Tivnan has battled addiction for much of his life. In 2007, when his National Guard regiment was sent to Iraq, he found when it came to being addicted to drugs while on active duty, he wasn't alone.

"It's a lot bigger than people think," he said. "You don't want to feel fear all day long, you don't want to feel depressed all day long, so if you find a substance or a way to take all that away, it just makes it all that much easier to do."

When Tivnan came home after his deployment, his heroin addiction spiraled out of control. He hit rock bottom, sleeping on the Greenway in Boston. He was in and out of treatment dozens of times and was revived with Narcan twice.

"I was in a basement of a house, and the last thing I really remember was I remember getting high, taking a few steps forward and there was a flat-screen TV that I fell headfirst through," Tivnan said. "I remember coming to with my brother kneeling on my chest. He had just given me Narcan and he was screaming my name."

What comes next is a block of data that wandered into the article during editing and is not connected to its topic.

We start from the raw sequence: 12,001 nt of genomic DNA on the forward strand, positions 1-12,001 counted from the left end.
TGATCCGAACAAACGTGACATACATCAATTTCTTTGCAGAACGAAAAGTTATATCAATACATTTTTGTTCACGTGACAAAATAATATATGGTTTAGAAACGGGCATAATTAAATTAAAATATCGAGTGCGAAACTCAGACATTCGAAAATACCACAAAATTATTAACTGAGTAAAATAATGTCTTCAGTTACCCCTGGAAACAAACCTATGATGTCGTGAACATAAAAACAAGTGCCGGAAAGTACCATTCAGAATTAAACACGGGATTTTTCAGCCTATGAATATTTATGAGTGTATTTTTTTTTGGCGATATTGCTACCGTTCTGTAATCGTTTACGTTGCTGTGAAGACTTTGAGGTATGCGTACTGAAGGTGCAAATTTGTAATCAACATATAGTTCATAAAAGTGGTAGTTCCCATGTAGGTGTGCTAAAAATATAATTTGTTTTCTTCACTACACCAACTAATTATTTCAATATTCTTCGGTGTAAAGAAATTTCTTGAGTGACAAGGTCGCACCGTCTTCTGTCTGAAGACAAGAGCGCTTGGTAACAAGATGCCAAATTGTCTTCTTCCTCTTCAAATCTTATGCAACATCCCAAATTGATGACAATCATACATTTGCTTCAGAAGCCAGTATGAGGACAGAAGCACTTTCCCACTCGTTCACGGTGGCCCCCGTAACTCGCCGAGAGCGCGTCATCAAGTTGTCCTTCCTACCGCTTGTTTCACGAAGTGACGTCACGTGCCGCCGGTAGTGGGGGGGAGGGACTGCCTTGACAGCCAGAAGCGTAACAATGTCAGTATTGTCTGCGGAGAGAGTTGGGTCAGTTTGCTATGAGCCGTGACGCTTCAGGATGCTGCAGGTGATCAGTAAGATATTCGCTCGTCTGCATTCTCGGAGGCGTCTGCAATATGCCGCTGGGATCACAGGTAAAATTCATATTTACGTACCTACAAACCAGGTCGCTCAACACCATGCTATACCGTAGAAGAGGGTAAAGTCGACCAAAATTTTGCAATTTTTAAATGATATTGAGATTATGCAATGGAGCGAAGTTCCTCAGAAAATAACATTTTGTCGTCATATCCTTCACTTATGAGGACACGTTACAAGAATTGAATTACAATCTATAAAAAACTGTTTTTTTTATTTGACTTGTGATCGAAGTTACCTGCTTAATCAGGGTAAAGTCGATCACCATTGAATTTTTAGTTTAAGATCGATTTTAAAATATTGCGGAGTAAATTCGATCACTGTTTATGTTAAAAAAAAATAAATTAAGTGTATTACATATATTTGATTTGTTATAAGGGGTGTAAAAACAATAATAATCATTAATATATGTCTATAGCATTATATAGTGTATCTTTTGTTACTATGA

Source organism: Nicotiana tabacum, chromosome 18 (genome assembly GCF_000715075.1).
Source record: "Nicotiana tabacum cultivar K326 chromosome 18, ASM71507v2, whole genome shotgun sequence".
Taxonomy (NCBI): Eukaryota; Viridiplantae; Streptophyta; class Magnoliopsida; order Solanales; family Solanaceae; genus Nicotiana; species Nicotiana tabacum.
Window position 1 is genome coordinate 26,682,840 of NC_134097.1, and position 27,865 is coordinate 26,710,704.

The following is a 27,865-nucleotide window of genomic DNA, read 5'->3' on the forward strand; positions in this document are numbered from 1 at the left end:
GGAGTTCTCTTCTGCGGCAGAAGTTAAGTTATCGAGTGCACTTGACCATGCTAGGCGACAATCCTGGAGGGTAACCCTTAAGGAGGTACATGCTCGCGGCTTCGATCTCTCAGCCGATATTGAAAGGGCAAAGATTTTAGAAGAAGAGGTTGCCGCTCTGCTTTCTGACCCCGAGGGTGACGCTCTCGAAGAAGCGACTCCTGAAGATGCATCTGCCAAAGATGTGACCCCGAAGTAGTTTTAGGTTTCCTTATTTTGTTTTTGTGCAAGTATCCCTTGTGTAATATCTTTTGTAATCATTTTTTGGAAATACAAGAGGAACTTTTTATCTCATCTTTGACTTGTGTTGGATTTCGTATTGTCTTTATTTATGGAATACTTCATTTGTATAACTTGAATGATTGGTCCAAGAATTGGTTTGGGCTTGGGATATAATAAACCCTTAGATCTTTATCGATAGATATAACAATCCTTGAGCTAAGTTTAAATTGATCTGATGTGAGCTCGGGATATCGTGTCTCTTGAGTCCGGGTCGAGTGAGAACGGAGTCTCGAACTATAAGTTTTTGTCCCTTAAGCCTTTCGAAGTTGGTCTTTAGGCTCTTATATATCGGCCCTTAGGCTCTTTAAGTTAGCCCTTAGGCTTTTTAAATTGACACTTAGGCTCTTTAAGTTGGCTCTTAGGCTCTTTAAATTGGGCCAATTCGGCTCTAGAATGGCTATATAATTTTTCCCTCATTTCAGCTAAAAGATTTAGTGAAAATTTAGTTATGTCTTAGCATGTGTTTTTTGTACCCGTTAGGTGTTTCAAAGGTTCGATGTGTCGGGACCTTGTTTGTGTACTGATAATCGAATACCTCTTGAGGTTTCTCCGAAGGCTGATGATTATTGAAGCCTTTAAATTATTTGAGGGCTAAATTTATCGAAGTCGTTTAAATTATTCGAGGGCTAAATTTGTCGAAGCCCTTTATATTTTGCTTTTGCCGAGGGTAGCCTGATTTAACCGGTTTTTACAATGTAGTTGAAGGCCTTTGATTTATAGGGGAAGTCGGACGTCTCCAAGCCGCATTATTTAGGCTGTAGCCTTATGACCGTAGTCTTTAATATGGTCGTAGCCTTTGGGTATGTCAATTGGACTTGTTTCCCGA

Now Tivnan spends his spare time doing outreach on addiction, speaking out in a YouTube video to support Narcan and telling the story of his daily battle with addiction. He has been clean for more than two years.

"I've done some pretty difficult things, but making the decision to change your life in that way is one of the scariest things you can think of," Tivnan said.

Tivnan has likely saved others by using Narcan, but he also counts about 15 friends whom he's buried after overdosing, including the brother who saved his life.

But of course, drugs aren't the only outlet. There's also sex. Prostitution probably isn't that prevalent in the military itself, but in a war zone there's probably an increase in spending on the local offerings. The result is a whopping 53% increase in the prevalence of syphilis. Used to be, a handful of condoms was standard G.I. for troops heading into combat (allegedly because you can put them over the end of your rifle to keep the dirt out), but it was really the old 'wink, wink, nudge, nudge'.

Syphilis cases are on the rise in the U.S. military, where a 53 percent hike in infections constitutes a growing public health concern.